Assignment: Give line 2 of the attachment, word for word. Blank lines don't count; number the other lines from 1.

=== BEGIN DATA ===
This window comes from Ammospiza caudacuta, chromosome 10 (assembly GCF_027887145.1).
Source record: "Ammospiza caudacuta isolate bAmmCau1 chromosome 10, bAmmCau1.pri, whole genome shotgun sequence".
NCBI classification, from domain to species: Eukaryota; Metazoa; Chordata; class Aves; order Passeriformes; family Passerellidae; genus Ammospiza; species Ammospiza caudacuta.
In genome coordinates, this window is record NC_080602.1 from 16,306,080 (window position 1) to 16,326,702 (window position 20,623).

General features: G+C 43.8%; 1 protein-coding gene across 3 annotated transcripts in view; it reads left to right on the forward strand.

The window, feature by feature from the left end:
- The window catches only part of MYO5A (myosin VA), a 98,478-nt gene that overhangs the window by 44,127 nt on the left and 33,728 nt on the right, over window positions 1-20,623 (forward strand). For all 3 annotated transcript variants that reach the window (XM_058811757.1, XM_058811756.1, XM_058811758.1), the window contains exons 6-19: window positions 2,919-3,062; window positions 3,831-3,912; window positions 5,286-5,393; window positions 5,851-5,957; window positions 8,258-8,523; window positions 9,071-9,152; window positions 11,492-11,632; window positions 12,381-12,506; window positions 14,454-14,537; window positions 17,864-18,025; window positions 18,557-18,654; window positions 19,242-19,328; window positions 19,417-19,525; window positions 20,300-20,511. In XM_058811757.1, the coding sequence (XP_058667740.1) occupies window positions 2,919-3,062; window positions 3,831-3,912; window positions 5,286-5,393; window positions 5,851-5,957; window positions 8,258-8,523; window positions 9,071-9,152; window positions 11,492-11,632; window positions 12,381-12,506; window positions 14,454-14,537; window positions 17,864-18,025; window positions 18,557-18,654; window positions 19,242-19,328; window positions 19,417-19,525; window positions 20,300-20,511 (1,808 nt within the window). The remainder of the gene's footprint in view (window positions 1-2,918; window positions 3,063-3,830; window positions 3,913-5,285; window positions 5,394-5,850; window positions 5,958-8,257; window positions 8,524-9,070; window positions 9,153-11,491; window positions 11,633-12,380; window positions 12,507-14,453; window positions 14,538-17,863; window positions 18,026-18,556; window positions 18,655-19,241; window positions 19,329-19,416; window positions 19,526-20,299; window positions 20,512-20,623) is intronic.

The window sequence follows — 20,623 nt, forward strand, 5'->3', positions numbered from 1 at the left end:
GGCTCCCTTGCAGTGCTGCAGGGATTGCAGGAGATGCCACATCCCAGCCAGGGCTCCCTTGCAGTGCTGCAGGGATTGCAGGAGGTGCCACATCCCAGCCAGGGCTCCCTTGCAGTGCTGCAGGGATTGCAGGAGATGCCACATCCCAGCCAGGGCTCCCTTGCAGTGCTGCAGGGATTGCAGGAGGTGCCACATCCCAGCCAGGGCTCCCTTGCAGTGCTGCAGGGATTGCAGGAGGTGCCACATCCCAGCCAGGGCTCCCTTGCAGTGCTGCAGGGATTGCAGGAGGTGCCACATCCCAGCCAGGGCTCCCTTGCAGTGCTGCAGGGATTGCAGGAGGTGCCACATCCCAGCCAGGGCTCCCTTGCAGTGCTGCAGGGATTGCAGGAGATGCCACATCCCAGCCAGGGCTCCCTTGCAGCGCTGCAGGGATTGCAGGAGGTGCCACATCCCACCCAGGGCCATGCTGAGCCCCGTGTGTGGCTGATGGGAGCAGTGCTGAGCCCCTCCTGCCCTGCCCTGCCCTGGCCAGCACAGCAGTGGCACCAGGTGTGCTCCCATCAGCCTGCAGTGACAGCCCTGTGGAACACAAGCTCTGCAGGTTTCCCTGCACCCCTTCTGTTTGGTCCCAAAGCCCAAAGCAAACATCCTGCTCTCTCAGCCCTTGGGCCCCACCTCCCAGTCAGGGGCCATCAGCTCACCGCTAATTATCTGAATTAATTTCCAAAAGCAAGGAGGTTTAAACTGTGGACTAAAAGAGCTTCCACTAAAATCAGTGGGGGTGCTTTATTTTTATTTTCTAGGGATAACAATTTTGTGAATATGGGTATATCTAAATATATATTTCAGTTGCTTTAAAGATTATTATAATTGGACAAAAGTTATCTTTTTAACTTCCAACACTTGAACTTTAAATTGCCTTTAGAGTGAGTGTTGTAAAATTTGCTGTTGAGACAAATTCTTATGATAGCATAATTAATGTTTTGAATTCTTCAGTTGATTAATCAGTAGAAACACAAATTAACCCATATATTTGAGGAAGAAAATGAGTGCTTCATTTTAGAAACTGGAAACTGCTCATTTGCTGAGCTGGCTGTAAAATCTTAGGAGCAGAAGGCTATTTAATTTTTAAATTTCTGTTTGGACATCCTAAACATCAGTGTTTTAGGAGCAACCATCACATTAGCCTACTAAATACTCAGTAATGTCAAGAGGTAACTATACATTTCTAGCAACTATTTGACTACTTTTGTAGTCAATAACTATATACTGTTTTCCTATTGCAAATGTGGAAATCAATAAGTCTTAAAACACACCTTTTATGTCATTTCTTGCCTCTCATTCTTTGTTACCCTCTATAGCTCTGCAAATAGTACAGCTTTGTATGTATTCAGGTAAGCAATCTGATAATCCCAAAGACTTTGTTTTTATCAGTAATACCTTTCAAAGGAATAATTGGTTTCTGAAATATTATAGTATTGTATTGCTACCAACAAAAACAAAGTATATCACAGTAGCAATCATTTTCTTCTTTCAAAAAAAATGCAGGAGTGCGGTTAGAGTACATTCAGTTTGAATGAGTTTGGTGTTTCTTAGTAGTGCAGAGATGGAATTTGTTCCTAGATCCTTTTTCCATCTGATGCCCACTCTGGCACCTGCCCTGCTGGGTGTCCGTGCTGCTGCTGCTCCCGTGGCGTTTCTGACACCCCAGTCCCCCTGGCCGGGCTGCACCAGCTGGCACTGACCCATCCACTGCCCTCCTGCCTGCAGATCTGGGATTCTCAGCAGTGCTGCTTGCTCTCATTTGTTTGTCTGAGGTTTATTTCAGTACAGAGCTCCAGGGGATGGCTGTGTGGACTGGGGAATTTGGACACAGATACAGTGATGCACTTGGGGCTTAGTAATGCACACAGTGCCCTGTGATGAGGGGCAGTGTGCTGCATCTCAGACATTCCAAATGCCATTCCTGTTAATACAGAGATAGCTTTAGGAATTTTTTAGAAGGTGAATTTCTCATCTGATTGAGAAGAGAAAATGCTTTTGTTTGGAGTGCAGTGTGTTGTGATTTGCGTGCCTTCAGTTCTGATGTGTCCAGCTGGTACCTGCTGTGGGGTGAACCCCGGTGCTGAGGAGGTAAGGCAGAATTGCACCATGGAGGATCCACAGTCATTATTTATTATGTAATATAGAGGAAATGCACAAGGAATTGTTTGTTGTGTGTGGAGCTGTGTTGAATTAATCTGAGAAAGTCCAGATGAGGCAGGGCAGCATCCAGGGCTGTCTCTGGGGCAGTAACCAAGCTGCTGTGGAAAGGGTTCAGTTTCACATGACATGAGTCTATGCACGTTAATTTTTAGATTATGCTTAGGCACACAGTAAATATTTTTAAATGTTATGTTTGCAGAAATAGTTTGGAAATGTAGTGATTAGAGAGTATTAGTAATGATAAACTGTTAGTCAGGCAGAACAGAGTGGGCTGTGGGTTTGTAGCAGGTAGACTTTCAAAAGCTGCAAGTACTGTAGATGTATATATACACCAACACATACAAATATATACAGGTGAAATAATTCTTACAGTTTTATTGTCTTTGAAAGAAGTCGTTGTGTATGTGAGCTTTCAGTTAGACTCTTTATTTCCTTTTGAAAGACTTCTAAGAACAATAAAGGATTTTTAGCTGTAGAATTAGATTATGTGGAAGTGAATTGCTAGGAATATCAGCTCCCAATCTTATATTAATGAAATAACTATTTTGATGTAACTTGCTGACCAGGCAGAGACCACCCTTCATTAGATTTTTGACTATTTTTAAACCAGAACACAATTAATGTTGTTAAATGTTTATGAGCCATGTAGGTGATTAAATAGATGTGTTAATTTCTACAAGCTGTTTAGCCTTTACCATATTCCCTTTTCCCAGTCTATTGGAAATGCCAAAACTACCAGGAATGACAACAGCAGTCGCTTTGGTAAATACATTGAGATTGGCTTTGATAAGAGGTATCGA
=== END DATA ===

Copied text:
Source record: "Ammospiza caudacuta isolate bAmmCau1 chromosome 10, bAmmCau1.pri, whole genome shotgun sequence".